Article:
“By May 1928 the basic principles of guerilla warfare…had already been evolved; that is, the sixteen-character formula: The enemy advances, we retreat; the enemy camps, we harass; the enemy tires, we attack; the enemy retreats, we pursue.”
Mao Tse-tung, 1936

Not many of the Taliban guerillas in Afghanistan have read Mao on guerilla warfare, but then, they knew how to do it anyway. The current crop of officers in the Western armies that are fighting them don’t seem to have read their Mao either, which is a more serious omission. The generation before them certainly did.

Mao Tse-tung didn’t invent guerilla warfare, but he did write the book on it. The “sixteen-character formula” sums it up: never stand and fight, just stay in business and wear the enemy down. “The ability to run away is the essence of the guerilla,” as Mao put it – and that is why the much-ballyhooed “battle” for Marjah and Nad Ali, two small towns in Afghanistan’s Helmand province, is irrelevant to the outcome of the war.

Breathless reports of the “battle” by embedded journalists have filled the American and European media for the past two weeks, as if winning it might make a difference. The truth is that some of the local Taliban fighters have been left to sell their lives as dearly as possible, while most have been pulled back or sent home to await recall. “The enemy advances; we retreat.”

Mao didn’t invent guerilla warfare; he was merely a very successful practitioner who tried to codify the rules. Afghans don’t really need instruction in it, since that has been the hill-tribes’ style of warfare since time immemorial. The only new element in the equation, since the 1940s, is that these wars have almost all ended in victory for the guerillas.

The Jewish war against British occupation in Palestine in the 1940s; the war against the French in Algeria in the 1950s; the Vietnam war in the 1960s; the Rhodesian war in the 1970s; the victory of the Afghan “mujahedeen” against the Soviet army in the 1980s: in these and several dozen other wars, Western armies with all their massive firepower eventually lost to the lightly armed nationalists.

By contrast, the number of times when they won can be counted on the fingers of one badly mutilated hand. By the 1970s, Western armies had figured out why they always lost, and began to avoid such struggles – but now, they seem to have forgotten again.

The guerillas always won, in that era, because the Western armies were fighting to retain direct control of Third-World countries or impose some puppet regime on them, at a time when the people of those countries had already awakened to nationalism. All the guerillas had to do was observe the sixteen-character formula and stay in business.

They could accept a loss ratio of dozens or hundreds dead for each foreign soldier killed, because they had an endless supply of local 18-year-olds eager to join the fight. Whereas the Western armies could not take many casualties or go on fighting for many years, because popular support at home was always fragile.

In the end, the Western army could always quit and go home without suffering any especially terrible consequences. The locals did not have that option, since they were already home, so they always had more staying power. Eventually, pressure at home forced the foreigners to give up and leave – and the Taliban’s leaders know that. They watched the Russians leave only thirty years ago.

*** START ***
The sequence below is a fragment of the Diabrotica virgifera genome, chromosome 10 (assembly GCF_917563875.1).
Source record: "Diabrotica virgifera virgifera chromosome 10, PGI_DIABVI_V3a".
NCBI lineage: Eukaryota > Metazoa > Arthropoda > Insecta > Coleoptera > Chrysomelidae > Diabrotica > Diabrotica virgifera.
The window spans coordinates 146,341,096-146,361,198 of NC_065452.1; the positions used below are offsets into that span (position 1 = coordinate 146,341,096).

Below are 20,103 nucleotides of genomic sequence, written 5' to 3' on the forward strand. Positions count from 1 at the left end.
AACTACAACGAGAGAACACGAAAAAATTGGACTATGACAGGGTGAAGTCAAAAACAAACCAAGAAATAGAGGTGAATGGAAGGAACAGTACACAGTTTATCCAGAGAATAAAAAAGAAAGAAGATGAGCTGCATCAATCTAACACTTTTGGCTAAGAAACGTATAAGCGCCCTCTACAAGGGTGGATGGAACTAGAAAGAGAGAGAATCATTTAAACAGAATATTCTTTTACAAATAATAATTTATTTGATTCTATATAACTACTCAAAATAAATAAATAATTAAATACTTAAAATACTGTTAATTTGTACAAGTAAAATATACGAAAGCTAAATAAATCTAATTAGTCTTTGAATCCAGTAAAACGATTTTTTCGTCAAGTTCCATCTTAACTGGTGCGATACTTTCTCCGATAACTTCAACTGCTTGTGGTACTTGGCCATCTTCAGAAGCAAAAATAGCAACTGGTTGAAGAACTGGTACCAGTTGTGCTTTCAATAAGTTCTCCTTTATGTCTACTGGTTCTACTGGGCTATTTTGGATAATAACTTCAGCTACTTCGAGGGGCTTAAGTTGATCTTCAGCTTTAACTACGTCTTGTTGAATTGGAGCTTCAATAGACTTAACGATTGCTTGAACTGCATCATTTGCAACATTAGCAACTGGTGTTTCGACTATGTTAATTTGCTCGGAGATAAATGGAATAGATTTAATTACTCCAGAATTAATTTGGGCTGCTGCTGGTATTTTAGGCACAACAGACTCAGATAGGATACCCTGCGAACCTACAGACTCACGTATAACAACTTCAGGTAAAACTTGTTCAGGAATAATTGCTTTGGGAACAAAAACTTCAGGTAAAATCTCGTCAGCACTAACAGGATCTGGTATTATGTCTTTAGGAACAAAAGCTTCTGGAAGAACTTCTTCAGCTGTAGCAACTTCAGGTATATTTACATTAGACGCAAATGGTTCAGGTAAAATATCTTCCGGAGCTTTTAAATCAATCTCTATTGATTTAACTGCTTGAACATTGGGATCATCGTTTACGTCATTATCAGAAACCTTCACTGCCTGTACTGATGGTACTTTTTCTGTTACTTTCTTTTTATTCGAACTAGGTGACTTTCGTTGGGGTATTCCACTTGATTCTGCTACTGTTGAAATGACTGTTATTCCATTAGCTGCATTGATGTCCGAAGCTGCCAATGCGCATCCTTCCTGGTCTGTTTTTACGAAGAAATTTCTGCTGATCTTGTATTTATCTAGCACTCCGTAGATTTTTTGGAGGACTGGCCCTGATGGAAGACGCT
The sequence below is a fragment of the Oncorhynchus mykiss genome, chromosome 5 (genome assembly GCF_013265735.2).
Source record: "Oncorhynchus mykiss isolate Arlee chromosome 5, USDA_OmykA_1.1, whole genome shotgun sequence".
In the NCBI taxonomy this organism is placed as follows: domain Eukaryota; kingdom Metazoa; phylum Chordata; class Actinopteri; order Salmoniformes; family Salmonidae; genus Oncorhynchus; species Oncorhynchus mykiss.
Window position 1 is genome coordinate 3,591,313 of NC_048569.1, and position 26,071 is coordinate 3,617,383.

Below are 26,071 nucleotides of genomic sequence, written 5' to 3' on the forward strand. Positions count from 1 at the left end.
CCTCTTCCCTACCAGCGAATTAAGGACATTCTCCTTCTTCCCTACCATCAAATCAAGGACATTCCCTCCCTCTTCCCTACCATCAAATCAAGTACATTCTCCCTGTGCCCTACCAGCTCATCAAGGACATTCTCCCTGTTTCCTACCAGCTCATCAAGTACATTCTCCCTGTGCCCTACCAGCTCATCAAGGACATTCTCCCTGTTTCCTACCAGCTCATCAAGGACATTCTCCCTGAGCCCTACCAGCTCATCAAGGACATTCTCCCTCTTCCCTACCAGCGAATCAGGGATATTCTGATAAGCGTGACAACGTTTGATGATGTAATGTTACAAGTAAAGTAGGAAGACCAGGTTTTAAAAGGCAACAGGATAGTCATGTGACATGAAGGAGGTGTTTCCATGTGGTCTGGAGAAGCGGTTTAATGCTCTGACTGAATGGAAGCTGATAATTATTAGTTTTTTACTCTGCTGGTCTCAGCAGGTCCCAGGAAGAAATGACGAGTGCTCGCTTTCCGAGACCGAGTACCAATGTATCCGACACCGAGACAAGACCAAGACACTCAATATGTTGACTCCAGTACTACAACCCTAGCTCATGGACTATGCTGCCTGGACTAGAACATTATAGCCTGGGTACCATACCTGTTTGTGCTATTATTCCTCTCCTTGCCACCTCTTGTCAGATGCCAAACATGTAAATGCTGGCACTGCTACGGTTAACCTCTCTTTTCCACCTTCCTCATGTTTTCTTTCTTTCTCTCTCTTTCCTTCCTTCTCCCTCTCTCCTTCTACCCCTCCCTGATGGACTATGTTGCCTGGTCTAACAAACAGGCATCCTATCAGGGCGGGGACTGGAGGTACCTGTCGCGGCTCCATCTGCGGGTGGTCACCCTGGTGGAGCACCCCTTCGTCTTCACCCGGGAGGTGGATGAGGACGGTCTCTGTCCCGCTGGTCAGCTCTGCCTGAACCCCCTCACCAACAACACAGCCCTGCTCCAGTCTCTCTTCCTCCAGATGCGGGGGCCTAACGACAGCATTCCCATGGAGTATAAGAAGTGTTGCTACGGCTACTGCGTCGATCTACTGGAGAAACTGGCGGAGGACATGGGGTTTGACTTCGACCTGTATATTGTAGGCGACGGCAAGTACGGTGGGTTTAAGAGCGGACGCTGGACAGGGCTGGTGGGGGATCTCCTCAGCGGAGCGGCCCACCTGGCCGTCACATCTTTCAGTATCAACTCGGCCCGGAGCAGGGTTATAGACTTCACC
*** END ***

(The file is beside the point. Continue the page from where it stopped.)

The current generation of Western officers are in denial, as if the past half-century didn’t happen. They parrot some of the slogans of the era of guerilla wars, like the need to win the “hearts and minds” of the population, but it’s just empty words. The phrase dates from the Vietnam War, but the tactic didn’t work there and it isn’t working in Afghanistan.

The plan, in this “offensive” in Helmand province, is to capture the towns (“clear and hold”), and then saturate the area with Afghan troops and police and win the locals’ hearts and minds by providing better security and public services. It might work if all the people involved on both sides were bland, interchangeable characters from The Sims, but they are not.

The people of Helmand province are Pashtuns, and the Taliban are almost exclusively a Pashtun organisation. The people that the Western armies are fighting are local men: few Taliban fighters die more than a day’s walk from home. Whereas almost none of the “Afghan” troops and police who are supposed to win local minds and hearts are Pashtuns.

They are mostly Tajiks from the north who speak Dari, not Pashto. (Very few Pashtuns join the Kabul regime’s army and police.) Even if these particular Afghan police are better trained and less prone to steal money, do drugs, and rape young men at checkpoints than their colleagues elsewhere, they are unwelcome outsiders in Helmand.

This is just another post-imperial guerilla war, and it will almost certainly end in the same way as all the others. Thirty years ago, any Western military officer could have told you that, but large organisations often forget their own history.
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To shorten to 725 words, omit paragraphs 9 and 11. (“They could…fragile”; and “The current…Afghanistan”)